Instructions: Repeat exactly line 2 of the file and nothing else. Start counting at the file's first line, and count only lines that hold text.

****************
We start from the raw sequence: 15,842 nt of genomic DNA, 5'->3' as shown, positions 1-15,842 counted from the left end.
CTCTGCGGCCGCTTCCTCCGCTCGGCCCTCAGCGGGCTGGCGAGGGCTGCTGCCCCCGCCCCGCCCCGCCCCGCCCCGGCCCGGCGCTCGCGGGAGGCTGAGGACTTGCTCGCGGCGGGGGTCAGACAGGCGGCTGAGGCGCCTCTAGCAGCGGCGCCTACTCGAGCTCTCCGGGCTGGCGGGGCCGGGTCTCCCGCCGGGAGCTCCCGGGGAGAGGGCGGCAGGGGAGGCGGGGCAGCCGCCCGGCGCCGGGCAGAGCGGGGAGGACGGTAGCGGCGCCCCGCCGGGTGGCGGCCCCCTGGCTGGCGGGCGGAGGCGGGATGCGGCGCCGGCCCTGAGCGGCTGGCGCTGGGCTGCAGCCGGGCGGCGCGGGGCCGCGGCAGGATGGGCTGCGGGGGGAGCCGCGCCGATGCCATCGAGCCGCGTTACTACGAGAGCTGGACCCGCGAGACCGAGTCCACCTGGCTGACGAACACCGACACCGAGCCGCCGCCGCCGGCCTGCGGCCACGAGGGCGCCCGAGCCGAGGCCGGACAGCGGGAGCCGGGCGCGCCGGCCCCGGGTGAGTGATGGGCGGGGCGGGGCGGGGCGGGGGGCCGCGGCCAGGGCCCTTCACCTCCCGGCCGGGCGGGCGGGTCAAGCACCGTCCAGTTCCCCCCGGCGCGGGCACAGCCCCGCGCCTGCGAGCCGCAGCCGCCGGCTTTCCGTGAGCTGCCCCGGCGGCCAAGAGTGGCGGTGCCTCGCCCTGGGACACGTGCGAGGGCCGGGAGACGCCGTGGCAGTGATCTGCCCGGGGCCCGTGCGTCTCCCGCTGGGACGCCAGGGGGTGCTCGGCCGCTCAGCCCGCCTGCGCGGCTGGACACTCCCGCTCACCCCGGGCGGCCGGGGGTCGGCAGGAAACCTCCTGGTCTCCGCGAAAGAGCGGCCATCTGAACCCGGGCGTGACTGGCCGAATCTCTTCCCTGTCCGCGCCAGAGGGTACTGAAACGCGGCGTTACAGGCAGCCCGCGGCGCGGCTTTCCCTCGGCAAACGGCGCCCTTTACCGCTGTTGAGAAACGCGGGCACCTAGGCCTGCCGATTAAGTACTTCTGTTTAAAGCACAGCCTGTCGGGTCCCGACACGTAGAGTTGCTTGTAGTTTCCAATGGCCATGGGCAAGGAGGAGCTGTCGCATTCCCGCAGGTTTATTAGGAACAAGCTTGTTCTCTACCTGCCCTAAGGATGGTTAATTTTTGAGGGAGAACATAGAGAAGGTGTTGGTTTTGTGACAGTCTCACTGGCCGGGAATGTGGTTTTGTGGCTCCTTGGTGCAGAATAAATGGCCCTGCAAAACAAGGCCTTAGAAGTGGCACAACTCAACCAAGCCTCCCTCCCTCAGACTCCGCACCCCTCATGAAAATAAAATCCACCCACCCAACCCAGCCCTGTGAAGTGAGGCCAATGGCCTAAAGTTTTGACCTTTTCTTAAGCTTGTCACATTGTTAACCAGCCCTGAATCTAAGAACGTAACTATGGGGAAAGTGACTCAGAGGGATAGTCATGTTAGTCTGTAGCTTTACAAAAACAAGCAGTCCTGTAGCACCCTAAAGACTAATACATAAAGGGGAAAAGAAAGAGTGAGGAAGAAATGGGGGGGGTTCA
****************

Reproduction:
CTCTGCGGCCGCTTCCTCCGCTCGGCCCTCAGCGGGCTGGCGAGGGCTGCTGCCCCCGCCCCGCCCCGCCCCGCCCCGGCCCGGCGCTCGCGGGAGGCTGAGGACTTGCTCGCGGCGGGGGTCAGACAGGCGGCTGAGGCGCCTCTAGCAGCGGCGCCTACTCGAGCTCTCCGGGCTGGCGGGGCCGGGTCTCCCGCCGGGAGCTCCCGGGGAGAGGGCGGCAGGGGAGGCGGGGCAGCCGCCCGGCGCCGGGCAGAGCGGGGAGGACGGTAGCGGCGCCCCGCCGGGTGGCGGCCCCCTGGCTGGCGGGCGGAGGCGGGATGCGGCGCCGGCCCTGAGCGGCTGGCGCTGGGCTGCAGCCGGGCGGCGCGGGGCCGCGGCAGGATGGGCTGCGGGGGGAGCCGCGCCGATGCCATCGAGCCGCGTTACTACGAGAGCTGGACCCGCGAGACCGAGTCCACCTGGCTGACGAACACCGACACCGAGCCGCCGCCGCCGGCCTGCGGCCACGAGGGCGCCCGAGCCGAGGCCGGACAGCGGGAGCCGGGCGCGCCGGCCCCGGGTGAGTGATGGGCGGGGCGGGGCGGGGCGGGGGGCCGCGGCCAGGGCCCTTCACCTCCCGGCCGGGCGGGCGGGTCAAGCACCGTCCAGTTCCCCCCGGCGCGGGCACAGCCCCGCGCCTGCGAGCCGCAGCCGCCGGCTTTCCGTGAGCTGCCCCGGCGGCCAAGAGTGGCGGTGCCTCGCCCTGGGACACGTGCGAGGGCCGGGAGACGCCGTGGCAGTGATCTGCCCGGGGCCCGTGCGTCTCCCGCTGGGACGCCAGGGGGTGCTCGGCCGCTCAGCCCGCCTGCGCGGCTGGACACTCCCGCTCACCCCGGGCGGCCGGGGGTCGGCAGGAAACCTCCTGGTCTCCGCGAAAGAGCGGCCATCTGAACCCGGGCGTGACTGGCCGAATCTCTTCCCTGTCCGCGCCAGAGGGTACTGAAACGCGGCGTTACAGGCAGCCCGCGGCGCGGCTTTCCCTCGGCAAACGGCGCCCTTTACCGCTGTTGAGAAACGCGGGCACCTAGGCCTGCCGATTAAGTACTTCTGTTTAAAGCACAGCCTGTCGGGTCCCGACACGTAGAGTTGCTTGTAGTTTCCAATGGCCATGGGCAAGGAGGAGCTGTCGCATTCCCGCAGGTTTATTAGGAACAAGCTTGTTCTCTACCTGCCCTAAGGATGGTTAATTTTTGAGGGAGAACATAGAGAAGGTGTTGGTTTTGTGACAGTCTCACTGGCCGGGAATGTGGTTTTGTGGCTCCTTGGTGCAGAATAAATGGCCCTGCAAAACAAGGCCTTAGAAGTGGCACAACTCAACCAAGCCTCCCTCCCTCAGACTCCGCACCCCTCATGAAAATAAAATCCACCCACCCAACCCAGCCCTGTGAAGTGAGGCCAATGGCCTAAAGTTTTGACCTTTTCTTAAGCTTGTCACATTGTTAACCAGCCCTGAATCTAAGAACGTAACTATGGGGAAAGTGACTCAGAGGGATAGTCATGTTAGTCTGTAGCTTTACAAAAACAAGCAGTCCTGTAGCACCCTAAAGACTAATACATAAAGGGGAAAAGAAAGAGTGAGGAAGAAATGGGGGGGGTTCA